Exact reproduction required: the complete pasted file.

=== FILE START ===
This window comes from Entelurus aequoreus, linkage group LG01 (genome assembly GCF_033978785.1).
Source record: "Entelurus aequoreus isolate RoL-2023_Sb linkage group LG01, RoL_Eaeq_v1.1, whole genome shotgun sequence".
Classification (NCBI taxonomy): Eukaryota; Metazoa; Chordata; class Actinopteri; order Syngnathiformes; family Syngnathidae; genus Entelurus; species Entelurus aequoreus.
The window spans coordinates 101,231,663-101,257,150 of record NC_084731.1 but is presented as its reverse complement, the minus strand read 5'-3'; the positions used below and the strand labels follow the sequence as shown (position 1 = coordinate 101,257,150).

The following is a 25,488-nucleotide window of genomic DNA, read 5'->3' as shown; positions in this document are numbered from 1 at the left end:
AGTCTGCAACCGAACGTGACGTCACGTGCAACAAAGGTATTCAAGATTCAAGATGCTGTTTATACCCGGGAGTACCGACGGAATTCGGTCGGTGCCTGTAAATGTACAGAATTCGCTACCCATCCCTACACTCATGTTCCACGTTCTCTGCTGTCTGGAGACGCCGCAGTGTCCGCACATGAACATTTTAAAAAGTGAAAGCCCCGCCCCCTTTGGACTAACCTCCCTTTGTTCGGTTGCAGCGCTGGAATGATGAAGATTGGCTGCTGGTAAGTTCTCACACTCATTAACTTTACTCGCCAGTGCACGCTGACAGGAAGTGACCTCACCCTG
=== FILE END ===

This window comes from Entelurus aequoreus, linkage group LG01 (genome assembly GCF_033978785.1).
Source record: "Entelurus aequoreus isolate RoL-2023_Sb linkage group LG01, RoL_Eaeq_v1.1, whole genome shotgun sequence".
Classification (NCBI taxonomy): Eukaryota; Metazoa; Chordata; class Actinopteri; order Syngnathiformes; family Syngnathidae; genus Entelurus; species Entelurus aequoreus.
The window spans coordinates 101,231,663-101,257,150 of record NC_084731.1 but is presented as its reverse complement, the minus strand read 5'-3'; the positions used below and the strand labels follow the sequence as shown (position 1 = coordinate 101,257,150).

The following is a 25,488-nucleotide window of genomic DNA, read 5'->3' as shown; positions in this document are numbered from 1 at the left end:
AGTCTGCAACCGAACGTGACGTCACGTGCAACAAAGGTATTCAAGATTCAAGATGCTGTTTATACCCGGGAGTACCGACGGAATTCGGTCGGTGCCTGTAAATGTACAGAATTCGCTACCCATCCCTACACTCATGTTCCACGTTCTCTGCTGTCTGGAGACGCCGCAGTGTCCGCACATGAACATTTTAAAAAGTGAAAGCCCCGCCCCCTTTGGACTAACCTCCCTTTGTTCGGTTGCAGCGCTGGAATGATGAAGATTGGCTGCTGGTAAGTTCTCACACTCATTAACTTTACTCGCCAGTGCACGCTGACAGGAAGTGACCTCACCCTG